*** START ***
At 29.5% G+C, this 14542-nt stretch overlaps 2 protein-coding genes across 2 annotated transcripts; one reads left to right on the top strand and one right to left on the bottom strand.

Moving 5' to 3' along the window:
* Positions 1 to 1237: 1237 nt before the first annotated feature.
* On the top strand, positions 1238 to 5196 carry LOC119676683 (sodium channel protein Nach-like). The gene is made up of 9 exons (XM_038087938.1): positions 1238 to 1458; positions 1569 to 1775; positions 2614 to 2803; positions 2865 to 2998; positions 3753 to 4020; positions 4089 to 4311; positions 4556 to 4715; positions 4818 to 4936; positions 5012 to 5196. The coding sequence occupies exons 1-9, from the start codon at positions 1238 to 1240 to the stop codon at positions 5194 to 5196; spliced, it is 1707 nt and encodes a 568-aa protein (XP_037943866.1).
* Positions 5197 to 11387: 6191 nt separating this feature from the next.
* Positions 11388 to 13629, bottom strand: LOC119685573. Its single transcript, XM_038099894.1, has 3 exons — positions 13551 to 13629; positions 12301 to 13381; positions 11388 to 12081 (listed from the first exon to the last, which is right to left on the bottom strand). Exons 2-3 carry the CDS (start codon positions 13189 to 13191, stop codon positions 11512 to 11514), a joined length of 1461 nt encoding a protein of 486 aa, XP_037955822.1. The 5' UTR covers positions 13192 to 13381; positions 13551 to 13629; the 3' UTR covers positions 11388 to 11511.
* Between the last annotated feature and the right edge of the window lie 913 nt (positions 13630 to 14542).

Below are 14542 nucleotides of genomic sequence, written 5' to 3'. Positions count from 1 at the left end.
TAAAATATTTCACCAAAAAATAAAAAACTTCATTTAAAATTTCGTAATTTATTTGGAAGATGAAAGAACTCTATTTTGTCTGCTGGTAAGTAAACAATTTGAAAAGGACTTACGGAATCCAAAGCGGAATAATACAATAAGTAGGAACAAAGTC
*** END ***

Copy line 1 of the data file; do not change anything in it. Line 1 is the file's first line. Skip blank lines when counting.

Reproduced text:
At 29.5% G+C, this 14542-nt stretch overlaps 2 protein-coding genes across 2 annotated transcripts; one reads left to right on the top strand and one right to left on the bottom strand.